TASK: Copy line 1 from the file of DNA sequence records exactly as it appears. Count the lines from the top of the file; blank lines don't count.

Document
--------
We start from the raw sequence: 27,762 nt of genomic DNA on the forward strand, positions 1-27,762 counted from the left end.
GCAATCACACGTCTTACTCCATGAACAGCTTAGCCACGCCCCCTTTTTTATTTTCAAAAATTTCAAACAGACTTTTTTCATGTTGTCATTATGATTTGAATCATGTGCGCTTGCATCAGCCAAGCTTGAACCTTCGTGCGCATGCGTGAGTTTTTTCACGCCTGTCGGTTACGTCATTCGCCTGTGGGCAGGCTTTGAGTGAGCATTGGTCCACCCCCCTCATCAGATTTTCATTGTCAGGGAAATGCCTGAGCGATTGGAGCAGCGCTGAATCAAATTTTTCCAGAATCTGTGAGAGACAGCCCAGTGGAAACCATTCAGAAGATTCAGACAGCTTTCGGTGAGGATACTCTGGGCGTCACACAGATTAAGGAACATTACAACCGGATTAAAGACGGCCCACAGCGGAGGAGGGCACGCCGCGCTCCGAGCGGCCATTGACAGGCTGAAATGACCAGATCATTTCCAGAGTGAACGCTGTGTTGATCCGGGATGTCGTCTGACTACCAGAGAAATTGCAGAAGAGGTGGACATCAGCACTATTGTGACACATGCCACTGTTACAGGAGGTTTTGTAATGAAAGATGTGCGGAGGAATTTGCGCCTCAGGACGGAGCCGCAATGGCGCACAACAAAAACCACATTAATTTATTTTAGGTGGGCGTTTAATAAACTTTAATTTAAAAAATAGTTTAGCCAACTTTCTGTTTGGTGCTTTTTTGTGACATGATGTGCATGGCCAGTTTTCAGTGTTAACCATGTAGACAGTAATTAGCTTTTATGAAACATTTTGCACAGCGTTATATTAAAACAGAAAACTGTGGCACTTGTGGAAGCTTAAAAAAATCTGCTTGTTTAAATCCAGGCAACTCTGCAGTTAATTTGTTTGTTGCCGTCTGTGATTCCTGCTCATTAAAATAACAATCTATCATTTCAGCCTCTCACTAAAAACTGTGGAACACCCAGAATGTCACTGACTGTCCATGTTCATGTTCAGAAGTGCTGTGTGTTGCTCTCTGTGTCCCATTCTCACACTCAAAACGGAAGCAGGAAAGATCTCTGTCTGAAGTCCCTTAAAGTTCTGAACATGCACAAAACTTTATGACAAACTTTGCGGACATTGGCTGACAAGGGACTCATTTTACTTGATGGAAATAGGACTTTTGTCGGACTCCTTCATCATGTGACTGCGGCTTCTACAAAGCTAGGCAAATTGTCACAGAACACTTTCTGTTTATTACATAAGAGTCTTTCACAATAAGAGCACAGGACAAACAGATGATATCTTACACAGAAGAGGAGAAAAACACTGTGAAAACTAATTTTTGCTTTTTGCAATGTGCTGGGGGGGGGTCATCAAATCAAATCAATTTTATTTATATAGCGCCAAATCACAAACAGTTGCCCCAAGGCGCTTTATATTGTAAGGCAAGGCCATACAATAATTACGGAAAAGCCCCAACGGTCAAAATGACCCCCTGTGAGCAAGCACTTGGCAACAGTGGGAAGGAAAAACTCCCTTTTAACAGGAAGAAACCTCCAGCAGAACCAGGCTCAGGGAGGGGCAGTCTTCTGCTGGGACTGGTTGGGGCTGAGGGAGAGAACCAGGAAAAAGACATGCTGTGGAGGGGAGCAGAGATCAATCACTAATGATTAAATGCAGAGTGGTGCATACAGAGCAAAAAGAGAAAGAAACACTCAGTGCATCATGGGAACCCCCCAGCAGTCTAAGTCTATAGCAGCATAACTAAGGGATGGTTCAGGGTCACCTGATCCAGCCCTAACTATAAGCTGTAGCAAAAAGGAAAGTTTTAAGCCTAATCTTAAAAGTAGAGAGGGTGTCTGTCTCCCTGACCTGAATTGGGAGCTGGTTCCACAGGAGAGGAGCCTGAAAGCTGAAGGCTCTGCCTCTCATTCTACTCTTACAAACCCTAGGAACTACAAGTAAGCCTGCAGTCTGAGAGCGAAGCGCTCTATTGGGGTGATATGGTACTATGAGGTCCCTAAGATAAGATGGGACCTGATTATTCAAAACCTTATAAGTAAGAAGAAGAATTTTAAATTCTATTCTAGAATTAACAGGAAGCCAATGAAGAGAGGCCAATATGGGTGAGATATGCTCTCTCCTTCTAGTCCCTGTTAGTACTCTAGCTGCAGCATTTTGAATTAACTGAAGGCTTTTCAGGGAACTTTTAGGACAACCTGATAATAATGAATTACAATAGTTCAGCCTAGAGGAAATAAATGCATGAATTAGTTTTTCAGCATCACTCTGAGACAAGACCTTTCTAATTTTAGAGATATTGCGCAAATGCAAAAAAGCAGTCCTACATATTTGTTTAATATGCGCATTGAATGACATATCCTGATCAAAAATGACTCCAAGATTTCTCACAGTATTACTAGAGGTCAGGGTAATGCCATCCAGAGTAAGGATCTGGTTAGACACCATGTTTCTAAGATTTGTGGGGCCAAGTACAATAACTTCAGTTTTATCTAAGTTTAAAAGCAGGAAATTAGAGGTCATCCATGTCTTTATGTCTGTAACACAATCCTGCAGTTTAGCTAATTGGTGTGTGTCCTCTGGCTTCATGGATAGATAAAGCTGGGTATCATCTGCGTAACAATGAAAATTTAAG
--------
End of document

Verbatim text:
We start from the raw sequence: 27,762 nt of genomic DNA on the forward strand, positions 1-27,762 counted from the left end.